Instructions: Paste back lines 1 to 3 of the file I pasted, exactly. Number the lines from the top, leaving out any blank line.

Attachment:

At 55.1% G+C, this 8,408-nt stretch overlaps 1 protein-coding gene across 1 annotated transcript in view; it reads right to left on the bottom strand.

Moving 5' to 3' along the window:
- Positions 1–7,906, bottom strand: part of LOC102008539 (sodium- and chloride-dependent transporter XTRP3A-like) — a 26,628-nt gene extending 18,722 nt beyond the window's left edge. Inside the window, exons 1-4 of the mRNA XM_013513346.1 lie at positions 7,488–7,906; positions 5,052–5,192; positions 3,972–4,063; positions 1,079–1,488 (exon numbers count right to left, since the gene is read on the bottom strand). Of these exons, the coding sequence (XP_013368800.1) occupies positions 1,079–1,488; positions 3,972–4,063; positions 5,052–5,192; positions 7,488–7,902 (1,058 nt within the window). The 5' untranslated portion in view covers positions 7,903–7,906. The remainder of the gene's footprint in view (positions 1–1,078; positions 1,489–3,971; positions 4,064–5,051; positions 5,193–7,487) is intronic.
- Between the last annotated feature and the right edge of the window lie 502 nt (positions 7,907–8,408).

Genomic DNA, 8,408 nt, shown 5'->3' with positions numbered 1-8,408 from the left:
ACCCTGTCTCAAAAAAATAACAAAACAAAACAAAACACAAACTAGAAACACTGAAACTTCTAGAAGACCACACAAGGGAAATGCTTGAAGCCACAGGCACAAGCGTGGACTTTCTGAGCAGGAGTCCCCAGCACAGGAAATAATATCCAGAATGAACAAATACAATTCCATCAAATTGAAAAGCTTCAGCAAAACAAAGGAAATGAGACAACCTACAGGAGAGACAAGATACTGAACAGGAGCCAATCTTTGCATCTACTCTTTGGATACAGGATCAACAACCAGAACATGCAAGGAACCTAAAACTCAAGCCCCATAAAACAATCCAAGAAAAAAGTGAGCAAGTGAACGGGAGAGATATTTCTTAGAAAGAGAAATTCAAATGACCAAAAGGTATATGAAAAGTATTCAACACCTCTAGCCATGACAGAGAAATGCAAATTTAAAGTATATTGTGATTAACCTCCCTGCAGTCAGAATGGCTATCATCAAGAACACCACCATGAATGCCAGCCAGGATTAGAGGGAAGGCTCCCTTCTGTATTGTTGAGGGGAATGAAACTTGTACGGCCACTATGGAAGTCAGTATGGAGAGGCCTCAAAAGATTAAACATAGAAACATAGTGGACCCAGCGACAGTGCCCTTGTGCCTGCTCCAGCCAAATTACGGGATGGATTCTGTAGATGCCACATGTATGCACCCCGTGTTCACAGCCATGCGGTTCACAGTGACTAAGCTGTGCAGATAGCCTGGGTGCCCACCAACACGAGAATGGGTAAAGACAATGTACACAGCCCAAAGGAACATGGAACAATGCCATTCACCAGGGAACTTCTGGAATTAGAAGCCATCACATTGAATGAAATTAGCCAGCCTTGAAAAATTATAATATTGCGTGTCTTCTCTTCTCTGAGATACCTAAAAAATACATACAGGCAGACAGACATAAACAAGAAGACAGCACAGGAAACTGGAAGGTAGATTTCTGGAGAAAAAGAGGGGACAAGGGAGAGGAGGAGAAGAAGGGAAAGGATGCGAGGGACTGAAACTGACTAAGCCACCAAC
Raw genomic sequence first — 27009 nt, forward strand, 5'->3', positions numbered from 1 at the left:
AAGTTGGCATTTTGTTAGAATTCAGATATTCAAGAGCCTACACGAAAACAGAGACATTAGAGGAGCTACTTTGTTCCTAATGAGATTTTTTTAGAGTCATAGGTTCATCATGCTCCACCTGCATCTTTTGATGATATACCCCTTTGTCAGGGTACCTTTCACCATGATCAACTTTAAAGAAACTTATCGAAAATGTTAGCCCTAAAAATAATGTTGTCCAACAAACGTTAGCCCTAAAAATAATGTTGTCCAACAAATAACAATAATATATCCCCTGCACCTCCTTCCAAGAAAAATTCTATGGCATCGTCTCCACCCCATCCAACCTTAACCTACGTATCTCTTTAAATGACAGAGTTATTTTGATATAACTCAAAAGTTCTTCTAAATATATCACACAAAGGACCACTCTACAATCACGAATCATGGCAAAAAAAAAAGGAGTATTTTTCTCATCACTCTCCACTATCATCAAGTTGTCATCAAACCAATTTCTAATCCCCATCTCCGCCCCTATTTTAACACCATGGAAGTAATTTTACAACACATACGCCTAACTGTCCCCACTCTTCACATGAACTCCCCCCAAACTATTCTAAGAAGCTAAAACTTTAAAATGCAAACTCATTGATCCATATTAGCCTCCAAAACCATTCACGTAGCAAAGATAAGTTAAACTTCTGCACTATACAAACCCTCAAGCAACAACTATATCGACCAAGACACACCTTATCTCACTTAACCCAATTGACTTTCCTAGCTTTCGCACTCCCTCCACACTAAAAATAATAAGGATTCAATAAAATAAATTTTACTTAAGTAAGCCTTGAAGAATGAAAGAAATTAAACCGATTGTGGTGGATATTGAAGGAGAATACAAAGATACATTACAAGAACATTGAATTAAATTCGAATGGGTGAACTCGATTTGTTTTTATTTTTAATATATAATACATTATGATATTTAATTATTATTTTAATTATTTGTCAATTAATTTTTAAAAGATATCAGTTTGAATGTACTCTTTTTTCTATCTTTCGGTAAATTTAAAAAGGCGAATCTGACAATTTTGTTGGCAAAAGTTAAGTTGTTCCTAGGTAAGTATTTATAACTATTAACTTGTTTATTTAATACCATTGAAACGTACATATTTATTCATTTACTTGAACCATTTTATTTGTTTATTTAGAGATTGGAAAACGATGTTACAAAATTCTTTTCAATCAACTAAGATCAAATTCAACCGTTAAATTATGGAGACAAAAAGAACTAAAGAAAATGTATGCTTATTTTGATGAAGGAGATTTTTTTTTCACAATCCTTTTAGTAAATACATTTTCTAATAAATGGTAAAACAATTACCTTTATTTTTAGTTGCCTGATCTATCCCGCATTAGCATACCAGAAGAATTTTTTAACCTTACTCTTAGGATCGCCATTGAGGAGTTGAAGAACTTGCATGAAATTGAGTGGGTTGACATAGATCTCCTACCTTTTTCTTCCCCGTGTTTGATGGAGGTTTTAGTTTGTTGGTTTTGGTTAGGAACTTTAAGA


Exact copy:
At 55.1% G+C, this 8,408-nt stretch overlaps 1 protein-coding gene across 1 annotated transcript in view; it reads right to left on the bottom strand.

Moving 5' to 3' along the window:
- Positions 1–7,906, bottom strand: part of LOC102008539 (sodium- and chloride-dependent transporter XTRP3A-like) — a 26,628-nt gene extending 18,722 nt beyond the window's left edge. Inside the window, exons 1-4 of the mRNA XM_013513346.1 lie at positions 7,488–7,906; positions 5,052–5,192; positions 3,972–4,063; positions 1,079–1,488 (exon numbers count right to left, since the gene is read on the bottom strand). Of these exons, the coding sequence (XP_013368800.1) occupies positions 1,079–1,488; positions 3,972–4,063; positions 5,052–5,192; positions 7,488–7,902 (1,058 nt within the window). The 5' untranslated portion in view covers positions 7,903–7,906. The remainder of the gene's footprint in view (positions 1–1,078; positions 1,489–3,971; positions 4,064–5,051; positions 5,193–7,487) is intronic.